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Home > Privacy and Government > Government Threats to Privacy > Public Records > Government Databases > The FBI's Brady Law Database

The FBI's Brady Law Database

Under the Brady Handgun Violence Prevention Act, gun dealers are required to submit information about prospective buyers to a federal computer system for review. The system is designed to prevent sales to convicted felons, fugitives from justice, and other disqualified buyers. The information includes the potential purchaser's name, sex, race, date of birth, and state of residence.

One section of the Brady Law requires this National Instant Check System to "destroy all records" relating to background checks that do not raise red flags in the system.

In regulations implementing the Brady Law, however, the FBI provided for an "Audit Log" of background checks. This log is maintained for as long as six months after a firearm transaction.

Though the Audit Log has creditable purposes in auditing and oversight, these values conflict with the interest of civil libertarians in preventing lawful handgun ownership information from being collected by the government. Crediting the government's interest in efficiency over her citizens' interest in privacy, the U.S. Circuit Court for the District of Columbia upheld a challenge to the FBI's Brady Law database.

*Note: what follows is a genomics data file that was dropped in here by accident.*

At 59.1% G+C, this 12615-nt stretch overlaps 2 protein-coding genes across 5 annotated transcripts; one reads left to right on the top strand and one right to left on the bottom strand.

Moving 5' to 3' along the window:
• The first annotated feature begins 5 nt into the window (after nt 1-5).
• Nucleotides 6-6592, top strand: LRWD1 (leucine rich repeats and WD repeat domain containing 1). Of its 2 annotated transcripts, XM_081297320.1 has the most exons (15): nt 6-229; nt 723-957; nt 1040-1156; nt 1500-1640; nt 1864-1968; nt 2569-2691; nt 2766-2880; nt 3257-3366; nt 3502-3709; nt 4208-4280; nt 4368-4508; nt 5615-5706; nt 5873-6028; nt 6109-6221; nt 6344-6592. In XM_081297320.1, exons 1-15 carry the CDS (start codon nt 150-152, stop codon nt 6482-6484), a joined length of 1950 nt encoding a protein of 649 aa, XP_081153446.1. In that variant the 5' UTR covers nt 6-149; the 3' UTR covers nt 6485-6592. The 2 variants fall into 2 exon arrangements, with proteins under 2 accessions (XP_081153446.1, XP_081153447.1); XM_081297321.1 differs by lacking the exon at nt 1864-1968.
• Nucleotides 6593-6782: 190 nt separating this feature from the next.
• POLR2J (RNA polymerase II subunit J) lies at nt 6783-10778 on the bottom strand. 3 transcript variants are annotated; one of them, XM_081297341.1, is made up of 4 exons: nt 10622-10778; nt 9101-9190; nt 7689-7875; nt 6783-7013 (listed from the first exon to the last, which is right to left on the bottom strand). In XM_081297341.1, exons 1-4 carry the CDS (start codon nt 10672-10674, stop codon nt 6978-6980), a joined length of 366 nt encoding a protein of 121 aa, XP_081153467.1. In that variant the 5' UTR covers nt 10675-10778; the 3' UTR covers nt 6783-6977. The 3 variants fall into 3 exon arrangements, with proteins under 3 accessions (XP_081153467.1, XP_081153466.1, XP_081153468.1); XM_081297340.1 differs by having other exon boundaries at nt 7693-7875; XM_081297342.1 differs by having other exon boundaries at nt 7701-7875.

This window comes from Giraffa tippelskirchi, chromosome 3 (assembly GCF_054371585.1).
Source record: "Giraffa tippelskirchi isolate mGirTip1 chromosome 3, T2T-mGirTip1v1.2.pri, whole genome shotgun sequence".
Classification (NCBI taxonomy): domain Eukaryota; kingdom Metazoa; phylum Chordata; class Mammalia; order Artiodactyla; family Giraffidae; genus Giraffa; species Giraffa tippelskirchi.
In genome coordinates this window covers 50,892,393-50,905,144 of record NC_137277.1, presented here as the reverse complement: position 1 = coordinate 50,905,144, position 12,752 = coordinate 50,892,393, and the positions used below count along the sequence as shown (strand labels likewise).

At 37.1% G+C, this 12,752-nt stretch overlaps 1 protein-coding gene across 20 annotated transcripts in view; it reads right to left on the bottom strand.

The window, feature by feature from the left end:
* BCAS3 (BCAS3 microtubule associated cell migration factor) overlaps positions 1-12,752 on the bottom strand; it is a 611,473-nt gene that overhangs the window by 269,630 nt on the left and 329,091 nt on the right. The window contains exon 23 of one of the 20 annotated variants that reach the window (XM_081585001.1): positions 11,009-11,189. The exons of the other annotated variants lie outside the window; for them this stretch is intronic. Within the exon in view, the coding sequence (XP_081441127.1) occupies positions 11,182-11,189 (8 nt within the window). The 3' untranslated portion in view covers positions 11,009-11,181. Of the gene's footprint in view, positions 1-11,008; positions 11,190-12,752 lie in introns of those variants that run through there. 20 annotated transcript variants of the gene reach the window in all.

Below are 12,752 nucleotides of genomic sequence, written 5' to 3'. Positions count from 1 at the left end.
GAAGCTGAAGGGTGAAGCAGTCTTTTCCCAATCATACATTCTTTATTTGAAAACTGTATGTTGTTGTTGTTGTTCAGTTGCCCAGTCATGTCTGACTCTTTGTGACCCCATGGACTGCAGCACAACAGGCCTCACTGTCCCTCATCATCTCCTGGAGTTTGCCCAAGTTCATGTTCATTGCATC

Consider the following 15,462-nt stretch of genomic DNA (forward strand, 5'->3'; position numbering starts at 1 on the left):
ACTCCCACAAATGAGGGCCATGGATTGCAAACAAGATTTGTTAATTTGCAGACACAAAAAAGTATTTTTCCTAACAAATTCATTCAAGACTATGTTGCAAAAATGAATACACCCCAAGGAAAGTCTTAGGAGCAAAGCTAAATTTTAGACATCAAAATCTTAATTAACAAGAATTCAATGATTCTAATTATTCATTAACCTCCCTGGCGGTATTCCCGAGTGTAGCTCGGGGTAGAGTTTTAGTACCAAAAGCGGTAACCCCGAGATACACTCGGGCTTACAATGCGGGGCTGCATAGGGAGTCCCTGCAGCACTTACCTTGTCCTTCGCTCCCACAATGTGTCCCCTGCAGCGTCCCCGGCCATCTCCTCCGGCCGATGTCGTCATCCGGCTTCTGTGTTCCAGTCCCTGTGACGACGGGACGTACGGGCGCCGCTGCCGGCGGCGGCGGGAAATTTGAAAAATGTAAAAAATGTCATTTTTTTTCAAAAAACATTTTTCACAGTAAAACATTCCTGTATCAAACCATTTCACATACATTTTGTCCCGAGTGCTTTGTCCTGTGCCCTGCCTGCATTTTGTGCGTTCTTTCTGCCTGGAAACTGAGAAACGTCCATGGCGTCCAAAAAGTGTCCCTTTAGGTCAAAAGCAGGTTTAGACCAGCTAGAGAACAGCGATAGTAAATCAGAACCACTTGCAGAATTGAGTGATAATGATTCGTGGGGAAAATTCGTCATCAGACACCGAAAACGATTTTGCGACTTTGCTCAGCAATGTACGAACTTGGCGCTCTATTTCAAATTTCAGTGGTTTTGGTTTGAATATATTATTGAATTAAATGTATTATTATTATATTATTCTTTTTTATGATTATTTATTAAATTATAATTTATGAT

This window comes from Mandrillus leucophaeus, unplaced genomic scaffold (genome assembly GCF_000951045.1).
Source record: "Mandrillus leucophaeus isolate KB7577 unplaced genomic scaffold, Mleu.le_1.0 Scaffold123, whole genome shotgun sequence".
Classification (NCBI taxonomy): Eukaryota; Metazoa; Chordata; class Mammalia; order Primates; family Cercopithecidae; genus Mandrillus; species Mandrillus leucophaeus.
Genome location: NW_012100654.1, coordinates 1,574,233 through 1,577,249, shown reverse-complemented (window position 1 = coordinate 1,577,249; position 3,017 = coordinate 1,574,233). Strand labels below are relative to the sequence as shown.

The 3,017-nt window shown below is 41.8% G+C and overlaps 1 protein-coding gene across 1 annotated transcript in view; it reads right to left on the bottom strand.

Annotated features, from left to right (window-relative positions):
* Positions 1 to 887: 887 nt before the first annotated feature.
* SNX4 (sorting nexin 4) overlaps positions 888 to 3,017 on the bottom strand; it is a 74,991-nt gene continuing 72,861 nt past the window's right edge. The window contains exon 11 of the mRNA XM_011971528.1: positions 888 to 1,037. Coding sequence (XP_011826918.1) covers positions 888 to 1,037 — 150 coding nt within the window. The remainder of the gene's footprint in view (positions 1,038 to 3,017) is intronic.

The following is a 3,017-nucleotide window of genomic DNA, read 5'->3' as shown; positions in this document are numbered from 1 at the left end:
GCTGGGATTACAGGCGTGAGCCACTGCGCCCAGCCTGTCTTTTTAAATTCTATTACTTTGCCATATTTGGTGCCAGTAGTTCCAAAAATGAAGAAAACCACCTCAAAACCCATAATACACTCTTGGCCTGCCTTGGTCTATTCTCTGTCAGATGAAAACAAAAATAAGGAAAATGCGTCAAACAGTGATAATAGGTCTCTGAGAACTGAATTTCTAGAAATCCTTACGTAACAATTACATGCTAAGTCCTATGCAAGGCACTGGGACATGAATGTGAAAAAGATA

NRA v. Reno No. 99-5270, U.S. Court of Appeals for the District of Columbia (July 11, 2000)

National Instant Criminal Background Check Regulation, Federal Bureau of Investigation, Department of Justice (October 30, 1998)

18 U.S.C. sec. 922(t)(2)(C) (requiring NICS system to destroy all records relating to a firearm transfer that does not violate law)

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[updated 02/18/01]

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